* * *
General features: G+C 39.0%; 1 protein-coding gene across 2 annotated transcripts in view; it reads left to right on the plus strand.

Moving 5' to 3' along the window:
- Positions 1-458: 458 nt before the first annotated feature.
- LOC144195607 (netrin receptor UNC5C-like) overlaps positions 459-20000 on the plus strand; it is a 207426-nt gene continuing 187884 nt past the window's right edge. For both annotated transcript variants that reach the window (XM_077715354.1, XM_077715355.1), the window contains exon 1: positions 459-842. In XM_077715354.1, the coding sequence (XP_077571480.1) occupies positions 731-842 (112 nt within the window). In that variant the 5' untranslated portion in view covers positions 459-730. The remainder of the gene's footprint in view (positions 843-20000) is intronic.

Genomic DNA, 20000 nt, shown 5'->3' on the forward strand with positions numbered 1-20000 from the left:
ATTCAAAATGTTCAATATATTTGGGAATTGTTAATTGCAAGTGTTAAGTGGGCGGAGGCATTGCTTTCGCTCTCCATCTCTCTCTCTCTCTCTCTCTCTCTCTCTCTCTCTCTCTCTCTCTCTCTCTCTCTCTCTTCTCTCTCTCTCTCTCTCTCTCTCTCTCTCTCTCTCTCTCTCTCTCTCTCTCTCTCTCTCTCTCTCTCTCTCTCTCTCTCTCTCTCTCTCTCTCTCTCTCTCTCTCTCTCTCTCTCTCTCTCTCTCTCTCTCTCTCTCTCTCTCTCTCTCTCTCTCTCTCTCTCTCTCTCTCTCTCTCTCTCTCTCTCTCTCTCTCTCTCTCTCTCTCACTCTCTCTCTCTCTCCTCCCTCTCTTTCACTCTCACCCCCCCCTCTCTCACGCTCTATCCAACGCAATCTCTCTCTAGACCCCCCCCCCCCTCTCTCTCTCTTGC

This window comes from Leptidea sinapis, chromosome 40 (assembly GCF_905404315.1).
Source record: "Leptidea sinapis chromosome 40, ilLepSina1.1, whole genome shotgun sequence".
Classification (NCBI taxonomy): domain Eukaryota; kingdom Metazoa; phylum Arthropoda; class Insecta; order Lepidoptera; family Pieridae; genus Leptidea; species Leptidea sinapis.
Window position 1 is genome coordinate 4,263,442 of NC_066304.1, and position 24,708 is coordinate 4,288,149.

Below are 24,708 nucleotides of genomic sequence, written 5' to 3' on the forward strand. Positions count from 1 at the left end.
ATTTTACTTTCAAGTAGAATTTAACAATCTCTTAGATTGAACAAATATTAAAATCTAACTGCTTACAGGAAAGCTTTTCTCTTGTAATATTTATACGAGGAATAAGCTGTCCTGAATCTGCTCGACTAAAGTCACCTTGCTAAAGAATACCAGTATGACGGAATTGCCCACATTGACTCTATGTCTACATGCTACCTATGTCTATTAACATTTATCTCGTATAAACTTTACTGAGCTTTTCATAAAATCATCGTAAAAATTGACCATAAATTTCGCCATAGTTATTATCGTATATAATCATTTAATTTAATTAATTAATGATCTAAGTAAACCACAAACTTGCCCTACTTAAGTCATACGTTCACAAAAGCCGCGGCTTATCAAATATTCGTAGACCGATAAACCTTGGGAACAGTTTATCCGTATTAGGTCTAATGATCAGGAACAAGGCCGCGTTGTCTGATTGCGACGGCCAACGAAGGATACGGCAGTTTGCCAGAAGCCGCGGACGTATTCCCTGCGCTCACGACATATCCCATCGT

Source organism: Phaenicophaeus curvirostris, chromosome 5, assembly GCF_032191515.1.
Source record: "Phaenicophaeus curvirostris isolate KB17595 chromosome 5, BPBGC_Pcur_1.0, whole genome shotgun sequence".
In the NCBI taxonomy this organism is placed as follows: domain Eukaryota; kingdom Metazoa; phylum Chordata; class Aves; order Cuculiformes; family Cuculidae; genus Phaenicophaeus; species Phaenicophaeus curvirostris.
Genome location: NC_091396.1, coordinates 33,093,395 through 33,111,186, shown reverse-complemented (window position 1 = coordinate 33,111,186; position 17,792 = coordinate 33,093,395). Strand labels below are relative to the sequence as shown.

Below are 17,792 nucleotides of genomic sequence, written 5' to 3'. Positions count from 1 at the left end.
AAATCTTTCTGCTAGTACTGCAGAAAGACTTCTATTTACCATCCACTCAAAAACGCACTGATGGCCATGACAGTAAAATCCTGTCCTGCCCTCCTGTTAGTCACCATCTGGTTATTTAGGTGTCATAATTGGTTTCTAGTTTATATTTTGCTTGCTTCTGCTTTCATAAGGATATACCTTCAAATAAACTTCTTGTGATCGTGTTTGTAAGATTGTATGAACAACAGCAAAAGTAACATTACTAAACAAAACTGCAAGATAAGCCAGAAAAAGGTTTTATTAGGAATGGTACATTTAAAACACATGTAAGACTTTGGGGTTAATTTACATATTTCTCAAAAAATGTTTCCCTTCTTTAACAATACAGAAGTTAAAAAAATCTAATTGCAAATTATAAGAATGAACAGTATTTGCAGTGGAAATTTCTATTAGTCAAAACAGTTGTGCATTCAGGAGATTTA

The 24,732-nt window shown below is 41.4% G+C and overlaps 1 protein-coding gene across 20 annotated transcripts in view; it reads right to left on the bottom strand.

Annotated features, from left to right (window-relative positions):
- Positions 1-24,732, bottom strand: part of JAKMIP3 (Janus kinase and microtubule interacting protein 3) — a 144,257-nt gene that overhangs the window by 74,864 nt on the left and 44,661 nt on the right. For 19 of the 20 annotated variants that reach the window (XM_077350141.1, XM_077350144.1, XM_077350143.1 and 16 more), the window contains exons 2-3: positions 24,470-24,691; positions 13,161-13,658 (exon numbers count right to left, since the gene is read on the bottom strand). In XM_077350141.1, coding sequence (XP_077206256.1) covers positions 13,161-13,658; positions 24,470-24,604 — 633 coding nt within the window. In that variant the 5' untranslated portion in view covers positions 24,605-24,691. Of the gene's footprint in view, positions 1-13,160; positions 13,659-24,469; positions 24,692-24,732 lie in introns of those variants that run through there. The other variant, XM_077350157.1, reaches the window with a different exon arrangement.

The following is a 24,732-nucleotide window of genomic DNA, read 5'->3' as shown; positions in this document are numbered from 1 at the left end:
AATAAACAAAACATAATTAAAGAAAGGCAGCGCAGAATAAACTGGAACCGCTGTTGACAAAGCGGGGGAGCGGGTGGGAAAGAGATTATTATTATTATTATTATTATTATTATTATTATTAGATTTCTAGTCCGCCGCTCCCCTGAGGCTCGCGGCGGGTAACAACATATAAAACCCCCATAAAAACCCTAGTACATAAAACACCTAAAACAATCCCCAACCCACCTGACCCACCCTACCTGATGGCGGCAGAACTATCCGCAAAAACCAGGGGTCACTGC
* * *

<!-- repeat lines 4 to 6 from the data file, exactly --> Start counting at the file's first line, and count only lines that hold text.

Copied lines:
- LOC144195607 (netrin receptor UNC5C-like) overlaps positions 459-20000 on the plus strand; it is a 207426-nt gene continuing 187884 nt past the window's right edge. For both annotated transcript variants that reach the window (XM_077715354.1, XM_077715355.1), the window contains exon 1: positions 459-842. In XM_077715354.1, the coding sequence (XP_077571480.1) occupies positions 731-842 (112 nt within the window). In that variant the 5' untranslated portion in view covers positions 459-730. The remainder of the gene's footprint in view (positions 843-20000) is intronic.

Genomic DNA, 20000 nt, shown 5'->3' on the forward strand with positions numbered 1-20000 from the left:
ATTCAAAATGTTCAATATATTTGGGAATTGTTAATTGCAAGTGTTAAGTGGGCGGAGGCATTGCTTTCGCTCTCCATCTCTCTCTCTCTCTCTCTCTCTCTCTCTCTCTCTCTCTCTCTCTCTCTCTCTCTCTCTTCTCTCTCTCTCTCTCTCTCTCTCTCTCTCTCTCTCTCTCTCTCTCTCTCTCTCTCTCTCTCTCTCTCTCTCTCTCTCTCTCTCTCTCTCTCTCTCTCTCTCTCTCTCTCTCTCTCTCTCTCTCTCTCTCTCTCTCTCTCTCTCTCTCTCTCTCTCTCTCTCTCTCTCTCTCTCTCTCTCTCTCTCTCTCTCTCTCTCTCTCTCTCTCACTCTCTCTCTCTCTCCTCCCTCTCTTTCACTCTCACCCCCCCCTCTCTCACGCTCTATCCAACGCAATCTCTCTCTAGACCCCCCCCCCCCTCTCTCTCTCTTGC